Article
Full-text available
Complex displays play an important role in female mate choice and male–male interactions for many species. Displays used in both inter- and intrasexual interactions offer an opportunity to examine how the ordering and structure of complex displays may vary with context. To understand how social context can influence the performance of complex displ...
Article
Changes in sexual signals have the potential to promote rapid divergence and reproductive isolation among populations of animals. Thus, identifying processes contributing to variation in signals is key to understanding the drivers of speciation. However, it is difficult to identify the processes initiating changes in signals in empirical systems be...
Conference Paper
Background/Question/Methods Tropical mountains harbor some of the world’s most diverse ecological communities due to high species turnover generated by narrow elevational ranges of species. Our research investigates the importance of biotic factors in reinforcing elevational ranges of tropical birds, with the goal to understand how such high speci...
Article
Full-text available
Understanding the interactions of an organism and its environment is essential for us to integrate ultimate and proximate causation on a global scale. Organism–environment interaction includes all organisms including animals, plants, and non-eukaryotes, etc. because all of them are responsive to environmental change including those that are human-i...
Article
Full-text available
Severe environmental conditions affect organisms in two major ways. The environment may be predictably severe such as in deserts, polar and alpine regions, or individuals may be exposed to temporarily extreme conditions through weather, presence of predators, lack of food, social status etc. Existence in an extreme environment may be possible, but...
Article
Full-text available
Interactions among parents, offspring and the environment are a critical aspect of parental care. Begging by offspring usually results in increased parental provisioning. Yet, parents also vary their behaviours to reduce offspring predation. Both begging sounds and provisioning activity can increase risk of nest predation. We predicted in a high ne...
Article
Full-text available
Birds in the lowland tropical rain forest are expected to have low energy turnover. Here, we used heart rate telemetry to estimate nighttime resting metabolic rate (RMR), daily energy expenditure (DEE), and locomotor activity of a small, long-lived tropical rain forest-understory bird, the spotted antbird (Hylophylax naevioides). Heart rate was lin...
Article
Full-text available
Predation is an important selective pressure in natural ecosystems. Among non-human primates, relatively little is known about how predators hunt primate prey and how primates acquire adaptive responses to counteract predation. In this study we took advantage of the recent reintroduction of radio-tagged harpy eagles (Harpia harpyja) to Barro Colora...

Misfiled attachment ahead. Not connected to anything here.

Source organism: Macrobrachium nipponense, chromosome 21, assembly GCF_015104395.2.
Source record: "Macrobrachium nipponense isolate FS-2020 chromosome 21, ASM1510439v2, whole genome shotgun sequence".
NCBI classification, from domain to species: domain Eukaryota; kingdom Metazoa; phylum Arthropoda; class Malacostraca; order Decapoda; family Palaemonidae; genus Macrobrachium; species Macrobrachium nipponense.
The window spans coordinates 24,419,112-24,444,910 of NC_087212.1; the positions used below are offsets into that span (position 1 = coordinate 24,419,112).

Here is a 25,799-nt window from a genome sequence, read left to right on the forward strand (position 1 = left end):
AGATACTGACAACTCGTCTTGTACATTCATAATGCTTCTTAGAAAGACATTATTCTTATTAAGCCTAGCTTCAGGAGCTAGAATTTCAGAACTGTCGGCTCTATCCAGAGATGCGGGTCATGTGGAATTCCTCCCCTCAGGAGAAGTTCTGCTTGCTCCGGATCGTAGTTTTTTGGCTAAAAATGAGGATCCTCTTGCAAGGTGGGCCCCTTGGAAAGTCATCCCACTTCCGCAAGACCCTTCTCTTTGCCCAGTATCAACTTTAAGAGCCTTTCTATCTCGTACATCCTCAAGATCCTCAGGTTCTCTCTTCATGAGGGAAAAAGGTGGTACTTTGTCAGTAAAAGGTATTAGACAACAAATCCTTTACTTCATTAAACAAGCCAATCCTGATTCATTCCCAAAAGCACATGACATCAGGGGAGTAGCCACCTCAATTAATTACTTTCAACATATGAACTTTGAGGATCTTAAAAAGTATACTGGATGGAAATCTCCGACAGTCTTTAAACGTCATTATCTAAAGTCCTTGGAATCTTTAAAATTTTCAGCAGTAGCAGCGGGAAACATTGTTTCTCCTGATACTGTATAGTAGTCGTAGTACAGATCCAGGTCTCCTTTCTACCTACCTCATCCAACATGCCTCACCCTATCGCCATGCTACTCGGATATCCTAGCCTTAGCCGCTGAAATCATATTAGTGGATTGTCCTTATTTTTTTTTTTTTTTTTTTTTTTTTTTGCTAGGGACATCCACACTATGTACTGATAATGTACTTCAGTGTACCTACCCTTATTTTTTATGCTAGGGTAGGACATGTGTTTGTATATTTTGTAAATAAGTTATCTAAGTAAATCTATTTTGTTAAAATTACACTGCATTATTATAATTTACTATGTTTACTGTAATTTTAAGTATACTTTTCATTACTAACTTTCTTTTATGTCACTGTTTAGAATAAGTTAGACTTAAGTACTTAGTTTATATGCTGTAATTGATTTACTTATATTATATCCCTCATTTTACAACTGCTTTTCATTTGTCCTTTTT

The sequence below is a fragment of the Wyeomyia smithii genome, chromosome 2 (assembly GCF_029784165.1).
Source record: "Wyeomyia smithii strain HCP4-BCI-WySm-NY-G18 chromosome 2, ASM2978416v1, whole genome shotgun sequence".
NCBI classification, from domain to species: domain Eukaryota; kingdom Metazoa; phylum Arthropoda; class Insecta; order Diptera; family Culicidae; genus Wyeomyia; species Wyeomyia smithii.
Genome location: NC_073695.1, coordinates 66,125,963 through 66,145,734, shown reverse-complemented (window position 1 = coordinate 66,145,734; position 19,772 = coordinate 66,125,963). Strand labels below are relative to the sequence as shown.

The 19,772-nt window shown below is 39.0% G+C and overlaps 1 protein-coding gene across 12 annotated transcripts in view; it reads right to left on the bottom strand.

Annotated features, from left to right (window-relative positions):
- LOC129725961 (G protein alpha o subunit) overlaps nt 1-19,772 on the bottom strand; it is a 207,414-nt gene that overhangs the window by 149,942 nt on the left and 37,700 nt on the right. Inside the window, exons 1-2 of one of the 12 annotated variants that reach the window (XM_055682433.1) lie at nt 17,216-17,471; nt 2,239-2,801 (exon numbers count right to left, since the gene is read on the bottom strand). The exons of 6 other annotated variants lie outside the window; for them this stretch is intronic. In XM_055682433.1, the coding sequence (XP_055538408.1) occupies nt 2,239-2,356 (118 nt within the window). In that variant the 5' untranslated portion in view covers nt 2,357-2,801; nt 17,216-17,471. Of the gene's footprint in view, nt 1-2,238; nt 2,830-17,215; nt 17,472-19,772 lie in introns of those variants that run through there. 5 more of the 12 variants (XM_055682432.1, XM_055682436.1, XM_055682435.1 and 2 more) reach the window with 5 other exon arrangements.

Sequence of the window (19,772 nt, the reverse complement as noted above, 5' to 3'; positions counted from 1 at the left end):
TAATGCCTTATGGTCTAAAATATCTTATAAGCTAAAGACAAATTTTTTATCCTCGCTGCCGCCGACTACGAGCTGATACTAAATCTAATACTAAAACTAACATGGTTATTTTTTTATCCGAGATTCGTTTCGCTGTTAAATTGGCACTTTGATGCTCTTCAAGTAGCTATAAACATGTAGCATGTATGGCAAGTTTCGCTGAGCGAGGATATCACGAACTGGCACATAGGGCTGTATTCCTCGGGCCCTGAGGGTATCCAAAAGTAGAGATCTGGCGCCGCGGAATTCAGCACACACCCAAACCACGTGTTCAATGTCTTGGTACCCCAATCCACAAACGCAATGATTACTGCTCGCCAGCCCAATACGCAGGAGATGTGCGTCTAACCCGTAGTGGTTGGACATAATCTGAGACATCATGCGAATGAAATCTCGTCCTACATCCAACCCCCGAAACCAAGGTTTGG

Article
Full-text available
Although formants (vocal tract resonances) can often be observed in avian vocalizations, and several bird species have been shown to perceive formants in human speech sounds, no studies have examined formant perception in birds’ own species-specific calls. We used playbacks of computer-synthesized crane calls in a modified habituation—dishabituatio...

Questions

Questions (6)
Question
I am looking for a solution with the R programming environment that will allow me to simulate animal movement (using a correlated random walk or other chosen model) within a polygon boundary, which acts as a reflective boundary to the movement.
I did find a solution (http://tinyurl.com/jbyuty8), but this has ArcGIS has a program dependency. I prefer to use open-source solutions.
The "adehabitatLT" package has a number of simulation functions, but I cannot find one that allows specification of a bounday argument.
Any helpful hints out there?
Question
Hi all,
My brain is on the fritz today, so I thought I would ask the community this question. Given a SpatialPolygon object in R, I know how to easily create an outer buffer (a region that has a boundary that is X distance outside of the original polygon). I need to create a "inner buffer," a polygon (or group of polygons, if the original shape dictates that) with boundaries X distance away from the original polygon but on the inside of that polygon. A crude drawing is attached below. I know I'm missing something simple in one of the R functions (like in the gBuffer function or similar), but my mind is cramping up. Any hints or long-hand ways of solving this issue?
Best to all! I hope everyone is having a great year!
--Patrick